Chambersburg, Pennsylvania is less than an hour’s drive from Frederick, Maryland – the place where Ethan Saylor was killed in January, 2013.
In Chambersburg, on September 9, 2010, another from our community was taken from his family.
His name was Timothy Smith.
Like Ethan, he died at the hands of someone whose job was to help.
Like Ethan, he died face down on the floor and restrained.
The manner of death was also ruled as homicide by asphyxiation.
Like Ethan’s sister Emma, Tim’s sister, Becki feared what her brother’s death meant to those of us left behind:
“What I want is for my brother’s death not to be in vain,” Boor said. “There has to be some sort of mandated training for these people.
“The important thing is it doesn’t happen to anybody else,” she said.
Unfortunately, Tim Smith’s death did not become public knowledge within the Down syndrome community like Ethan’s has.
It should have.
It wasn’t law enforcement who resorted to a highly dangerous and mostly banned method of forcing compliance (prone restraint) and suffocated Tim to death. It was the paid caregiver charged with looking out for him in his own home.
Joseph Easton, 41 (260 pounds) sat on Tim’s back until he stopped breathing.
Tim was 37 (186 pounds) and the only resident of a group home operated by Person Directed Supports Inc. On the night he died, Easton claims that Tim charged at him and he did what he thought was necessary.
Easton said, “I certainly didn’t mean to do this. It was simply self-defense. I was trying to protect myself, him and Elizabeth” Camacho, another caregiver.
Apparently, the jury who heard the case against Easton in February 2012 agreed, and found him not guilty of first-degree misdemeanor involuntary manslaughter.
After Tim’s death, the Pennsylvania Department of Public Welfare (now Pennsylvania Department of Human Services) investigated the service provider involved and found “gross incompetence, negligence and misconduct.” Their license was revoked and they were ordered to vacate three group homes under their care.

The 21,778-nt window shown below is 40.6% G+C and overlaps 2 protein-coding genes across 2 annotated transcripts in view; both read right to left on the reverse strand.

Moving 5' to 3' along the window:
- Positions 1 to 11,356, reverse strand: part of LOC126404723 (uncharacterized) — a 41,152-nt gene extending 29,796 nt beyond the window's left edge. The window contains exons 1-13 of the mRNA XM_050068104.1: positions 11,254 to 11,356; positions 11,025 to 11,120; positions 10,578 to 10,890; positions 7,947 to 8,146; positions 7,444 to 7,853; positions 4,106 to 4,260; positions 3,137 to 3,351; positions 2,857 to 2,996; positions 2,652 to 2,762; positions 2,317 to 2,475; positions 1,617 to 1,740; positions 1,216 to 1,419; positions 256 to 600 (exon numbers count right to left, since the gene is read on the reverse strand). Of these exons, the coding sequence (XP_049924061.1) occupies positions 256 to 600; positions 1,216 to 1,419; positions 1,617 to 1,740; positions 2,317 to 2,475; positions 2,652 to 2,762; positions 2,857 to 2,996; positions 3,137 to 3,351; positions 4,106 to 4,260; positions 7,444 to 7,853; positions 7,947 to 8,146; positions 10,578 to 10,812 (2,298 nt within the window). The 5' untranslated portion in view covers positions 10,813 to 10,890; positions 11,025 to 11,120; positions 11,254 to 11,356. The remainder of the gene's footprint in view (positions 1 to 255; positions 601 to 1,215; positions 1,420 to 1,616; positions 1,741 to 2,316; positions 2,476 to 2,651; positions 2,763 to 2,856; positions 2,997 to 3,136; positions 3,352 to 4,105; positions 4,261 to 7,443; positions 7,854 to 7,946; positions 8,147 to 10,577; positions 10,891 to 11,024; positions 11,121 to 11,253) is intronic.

They were back in business shortly after and remain so today with four group homes throughout Pennsylvania.
Tim’s death also brought up questions about training. “Easton testified he trained in First Aid, CPR, and crisis prevention and intervention” but “had never been trained on how to restrain someone on the ground.”
My critics may question why I feel the need to discuss this tragedy now, five years later. Honestly, there are so many reasons but here are a few.
First, I want to give us a chance to mourn Timothy’s death as a community. I’m guessing that most of us have never heard the story and while it’s difficult to read, it provides us with some important things to consider.
As parents and siblings, we have a duty to fully investigate any care provider before we entrust them with our loved ones. This case teaches us one of the places to look when doing our research – the licensing records of the provider in question.
I feel, we also need a better way to report and track such tragedies. How can we support each other in times like these? Who do we turn to? Did Timothy’s family have a way to reach out to the Ds community like the Saylor family did? How can we make sure everyone knows who to call if the need arises so that they don’t have to go through something like this on their own?
Speaking of which, I’m also hoping we can provide some type of comfort to Tim’s family now. A loss like this never goes away.
His sister expressed the hope that this type of thing never happen again. We know it has, but there are some specific lessons to be learned here.
There is a great deal of information out there on the dangers of restraint, especially when it involves the disability community. This report is one important source:
I propose that we all read and share this information with anyone who has access to our loved ones. The use of restraints of any kind is an advocacy item that deserves our support.
Finally, we need to revisit the goals of the Maryland Commission for Effective Community Inclusion of Individuals with Intellectual and Developmental Disabilities. Under the leadership of Timothy Shriver, several other sectors of the community that are in need of training were identified. The Commission did a great deal of work in this area and we, as a community, should demand that the work not be forgotten.
Tim Smith’s death should remind us that we can not stop with law enforcement and first responders.
Please say a prayer, send positive thoughts, or share this token of rememberance in honor of Timothy Smith, Meyersdale, PA native, beloved brother, and member of the Down syndrome community.